Factors predicting cardiovascular events in chronic kidney disease patients. Role of subclinical atheromatosis extent assessed by vascular ultrasound
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Patients with chronic kidney disease (CKD) have an increased incidence of cardiovascular events (CVE). The contribution of subclinical atheromatosis extent, including femoral arteries, to CVE in CKD patients has not been investigated. In this paper, we examine the prognostic value of subclinical atheromatosis extent, assessed as the number of arterial territories with plaque, in predicting the incidence of major and minor CVE. The NEFRONA is a multicenter, prospective cohorts study that recruited 2445 CKD subjects and 559 controls, free from previous cardiovascular disease, in 81 medical centers across Spain. The presence of atheroma plaque was assessed by arterial ultrasound in ten arterial territories (carotid and femoral). The predictive power of the presence or absence of atheroma plaque in any territory was compared with the quantification of atheroma extent as the number of territories with plaque. During the median follow up of 48 months, 216 CVE were reported. Factors predicting the incidence of CVE in the whole cohort were being male, CKD patient, lower levels of 25(OH) vitamin D, higher levels of cholesterol and the extent of subclinical atheromatosis, yielding a higher concordance (C) index than the presence or absence of plaque. In stratified analysis including specific factors of CKD patients not on dialysis, the variables predicting CVE were the same as in the whole cohort, plus higher levels of potassium. Again, the inclusion of the information about atheromatosis as number of territories with plaque, presented a higher C index than the presence or absence of plaque. In the dialysis population, significant variables were older age, diabetes, dialysis vintage and higher levels of cholesterol and phosphate. In this case the higher C index was obtained with the information about plaque presence. Subclinical atheromatosis extent, including femoral arteries, influences CVE in CKD and its detection could improve the prediction of cardiovascular events.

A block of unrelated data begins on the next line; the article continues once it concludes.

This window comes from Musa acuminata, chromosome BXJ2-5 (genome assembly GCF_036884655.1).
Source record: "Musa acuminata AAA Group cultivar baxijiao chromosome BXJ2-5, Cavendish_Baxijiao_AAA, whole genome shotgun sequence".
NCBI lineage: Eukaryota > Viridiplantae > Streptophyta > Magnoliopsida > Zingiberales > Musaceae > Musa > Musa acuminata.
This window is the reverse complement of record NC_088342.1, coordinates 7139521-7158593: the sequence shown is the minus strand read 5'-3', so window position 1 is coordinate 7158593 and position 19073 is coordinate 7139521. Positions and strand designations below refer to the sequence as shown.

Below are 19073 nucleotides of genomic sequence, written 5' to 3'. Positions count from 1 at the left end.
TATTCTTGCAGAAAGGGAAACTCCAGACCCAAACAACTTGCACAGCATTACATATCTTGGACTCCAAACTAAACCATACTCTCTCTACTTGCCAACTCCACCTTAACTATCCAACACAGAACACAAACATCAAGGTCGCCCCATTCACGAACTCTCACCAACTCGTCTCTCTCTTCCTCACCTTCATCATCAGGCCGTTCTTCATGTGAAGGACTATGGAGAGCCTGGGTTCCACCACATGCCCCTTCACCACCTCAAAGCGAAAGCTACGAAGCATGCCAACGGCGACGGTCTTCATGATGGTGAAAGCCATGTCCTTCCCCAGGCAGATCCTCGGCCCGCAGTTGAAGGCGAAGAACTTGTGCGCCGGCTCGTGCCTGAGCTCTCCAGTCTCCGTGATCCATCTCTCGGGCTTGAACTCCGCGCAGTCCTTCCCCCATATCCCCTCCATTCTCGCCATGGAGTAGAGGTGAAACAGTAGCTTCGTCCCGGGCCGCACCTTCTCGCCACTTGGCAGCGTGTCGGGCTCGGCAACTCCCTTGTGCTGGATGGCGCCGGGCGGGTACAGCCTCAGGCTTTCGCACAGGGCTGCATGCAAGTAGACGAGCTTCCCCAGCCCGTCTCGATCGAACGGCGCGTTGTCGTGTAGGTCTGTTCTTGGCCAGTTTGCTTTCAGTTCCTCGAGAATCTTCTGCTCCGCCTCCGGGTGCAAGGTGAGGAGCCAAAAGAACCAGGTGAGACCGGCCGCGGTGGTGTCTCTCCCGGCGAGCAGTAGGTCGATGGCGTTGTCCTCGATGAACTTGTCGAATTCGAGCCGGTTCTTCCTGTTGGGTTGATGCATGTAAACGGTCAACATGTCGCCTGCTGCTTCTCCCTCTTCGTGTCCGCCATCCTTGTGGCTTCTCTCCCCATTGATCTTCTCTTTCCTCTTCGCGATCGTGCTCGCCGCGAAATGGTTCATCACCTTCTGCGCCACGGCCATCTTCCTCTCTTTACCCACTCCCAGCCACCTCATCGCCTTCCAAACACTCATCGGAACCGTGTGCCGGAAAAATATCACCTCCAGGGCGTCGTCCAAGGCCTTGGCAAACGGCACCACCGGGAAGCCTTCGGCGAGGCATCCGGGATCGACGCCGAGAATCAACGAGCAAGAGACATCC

Is part ofPlos One, 2017, vol. 12, núm. 10, e0186665
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